Word out of the Winter Meetings has Hanley Ramirez upset about being asked to move to third base. Initial reports had Ramirez saying he’d be happy to move if it meant adding his buddy Jose Reyes.
To hear Ramirez is unhappy is ridiculous, but hardly surprising considering how some teams communicate. This should have been resolved a long time ago, similar to when the Yankees traded for Alex Rodriguez, who knew he wouldn’t move Derek Jeter out of shortstop.
Ramirez is an immensely talented player, but also has pronounced streaks of petulance and moodiness, and can be a dog if he doesn’t get his way. This is not something a team on the rise needs. If these reports are true, the Marlins made a mistake, unless, of course they plan to deal Ramirez for pitching.
But, that’s Miami’s problem.
Reportedly, the Marlins are hot on Albert Pujols, but said they’ll back off if there’s no deal because they don’t want to lose out on adding pitching and have interest in Mark Buehrle and CJ Wilson.
The Marlins already have a good offense without Pujols, but must fill out their rotation. Pitching is what will do it for them, especially after adding quality closer Heath Bell.
I’m not surprised after writing about the Mets’ roster that additions were made.
First off, I like the trade of Angel Pagan to San Francisco for centerfielder Andres Torres and reliever Ramon Ramirez. Torres is a solid defensive player and last season provided little pop for the Giants. The key is moving Pagan, who regressed last year and wasn’t a pleasant influence in the clubhouse.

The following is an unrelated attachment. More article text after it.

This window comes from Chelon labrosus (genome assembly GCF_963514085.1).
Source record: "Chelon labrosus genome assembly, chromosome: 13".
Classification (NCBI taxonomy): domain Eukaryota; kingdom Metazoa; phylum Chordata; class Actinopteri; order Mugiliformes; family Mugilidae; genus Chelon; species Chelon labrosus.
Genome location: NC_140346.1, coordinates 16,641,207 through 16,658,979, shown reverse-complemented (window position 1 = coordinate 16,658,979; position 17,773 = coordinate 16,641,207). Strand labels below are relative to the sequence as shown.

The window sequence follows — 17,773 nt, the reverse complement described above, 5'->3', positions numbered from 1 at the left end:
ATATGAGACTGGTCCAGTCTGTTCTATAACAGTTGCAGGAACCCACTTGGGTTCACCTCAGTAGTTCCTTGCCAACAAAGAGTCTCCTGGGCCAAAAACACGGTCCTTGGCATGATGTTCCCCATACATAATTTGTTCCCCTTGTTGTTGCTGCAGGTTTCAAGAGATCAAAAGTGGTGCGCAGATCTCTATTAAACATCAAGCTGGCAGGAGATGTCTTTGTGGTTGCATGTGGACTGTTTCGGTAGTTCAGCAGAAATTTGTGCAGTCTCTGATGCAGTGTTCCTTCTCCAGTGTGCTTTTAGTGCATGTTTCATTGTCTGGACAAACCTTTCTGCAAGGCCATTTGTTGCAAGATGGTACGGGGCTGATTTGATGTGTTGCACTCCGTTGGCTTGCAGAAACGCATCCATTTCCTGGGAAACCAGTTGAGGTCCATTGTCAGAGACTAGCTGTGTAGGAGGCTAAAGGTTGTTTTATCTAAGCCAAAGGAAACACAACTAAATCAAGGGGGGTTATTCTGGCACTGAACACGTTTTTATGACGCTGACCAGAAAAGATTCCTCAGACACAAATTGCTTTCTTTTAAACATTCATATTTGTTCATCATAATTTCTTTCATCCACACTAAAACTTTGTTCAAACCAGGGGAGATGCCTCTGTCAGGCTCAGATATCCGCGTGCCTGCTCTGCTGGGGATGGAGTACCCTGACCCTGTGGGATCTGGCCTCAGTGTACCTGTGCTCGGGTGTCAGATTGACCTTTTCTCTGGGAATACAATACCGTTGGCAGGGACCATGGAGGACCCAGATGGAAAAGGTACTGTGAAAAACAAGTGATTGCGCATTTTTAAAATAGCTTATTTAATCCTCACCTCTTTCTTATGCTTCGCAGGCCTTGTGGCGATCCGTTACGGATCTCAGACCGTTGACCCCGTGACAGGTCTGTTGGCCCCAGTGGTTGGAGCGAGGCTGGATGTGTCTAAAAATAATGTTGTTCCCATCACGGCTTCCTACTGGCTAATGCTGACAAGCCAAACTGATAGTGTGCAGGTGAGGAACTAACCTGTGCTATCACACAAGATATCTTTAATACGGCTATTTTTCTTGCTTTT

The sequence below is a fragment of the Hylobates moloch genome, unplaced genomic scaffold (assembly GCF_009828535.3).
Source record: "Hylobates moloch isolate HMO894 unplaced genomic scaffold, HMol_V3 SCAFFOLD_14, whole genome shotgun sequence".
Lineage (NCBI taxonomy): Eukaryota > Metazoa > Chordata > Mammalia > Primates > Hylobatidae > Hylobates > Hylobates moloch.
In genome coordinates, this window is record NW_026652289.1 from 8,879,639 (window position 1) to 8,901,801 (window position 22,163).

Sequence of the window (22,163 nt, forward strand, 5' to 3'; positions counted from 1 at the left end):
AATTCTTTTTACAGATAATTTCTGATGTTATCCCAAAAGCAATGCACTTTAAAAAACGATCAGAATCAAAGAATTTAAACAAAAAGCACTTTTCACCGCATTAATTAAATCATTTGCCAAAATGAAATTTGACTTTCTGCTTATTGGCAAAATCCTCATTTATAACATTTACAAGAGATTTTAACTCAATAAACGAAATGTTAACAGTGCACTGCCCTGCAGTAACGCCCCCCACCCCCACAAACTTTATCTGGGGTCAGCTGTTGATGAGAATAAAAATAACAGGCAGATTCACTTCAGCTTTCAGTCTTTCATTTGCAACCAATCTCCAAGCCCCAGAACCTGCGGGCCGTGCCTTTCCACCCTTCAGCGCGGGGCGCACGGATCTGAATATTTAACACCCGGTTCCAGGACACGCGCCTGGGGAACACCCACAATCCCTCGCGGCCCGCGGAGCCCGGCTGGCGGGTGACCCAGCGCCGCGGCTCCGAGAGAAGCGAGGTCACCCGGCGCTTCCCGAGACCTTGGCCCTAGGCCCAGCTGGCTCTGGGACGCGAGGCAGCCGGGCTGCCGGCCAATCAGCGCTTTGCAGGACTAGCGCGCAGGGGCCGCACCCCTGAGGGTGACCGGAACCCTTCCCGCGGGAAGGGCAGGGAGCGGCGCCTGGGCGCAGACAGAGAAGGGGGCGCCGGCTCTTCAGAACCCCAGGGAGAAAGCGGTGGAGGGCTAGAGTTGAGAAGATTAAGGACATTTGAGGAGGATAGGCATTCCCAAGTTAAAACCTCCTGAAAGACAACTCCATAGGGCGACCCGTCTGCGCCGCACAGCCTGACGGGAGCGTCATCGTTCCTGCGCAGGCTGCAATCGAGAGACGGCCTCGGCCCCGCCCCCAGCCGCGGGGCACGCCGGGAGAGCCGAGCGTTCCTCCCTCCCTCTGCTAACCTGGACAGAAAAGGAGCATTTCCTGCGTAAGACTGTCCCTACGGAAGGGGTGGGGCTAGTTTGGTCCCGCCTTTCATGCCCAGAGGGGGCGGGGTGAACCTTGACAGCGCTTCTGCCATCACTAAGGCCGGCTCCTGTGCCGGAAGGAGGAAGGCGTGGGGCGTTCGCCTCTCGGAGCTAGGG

In Ramon Ramirez and acquiring Jon Rauch from Toronto, the Mets added depth with the hope of somebody panning out. Let’s face it, those aren’t elite relievers and were available for a reason.
The Mets also signed Frank Francisco to a 2-year, $12 million deal that qualifies as a splash for the Mets these days. Francisco has a good arm, and went 1-4 with a 3.55 ERA and 17 saves last season. Those numbers don’t suggest dominance, and neither does issuing 18 walks and 49 hits (seven homers) in 50.2 innings.
That’s a lot of runners on base, which we’ve seen too much from the Mets’ bullpen in recent years.
It is interesting the Mets will probably send a scout to watch Joel Zumaya, who has been injury-prone since 2006. When he’s on, Zumaya has consistently hit 100 mph., plus and that’s the attraction. If his arm is sound, he’s worth a risk.
ON DECK (Today): Are the Mets any better?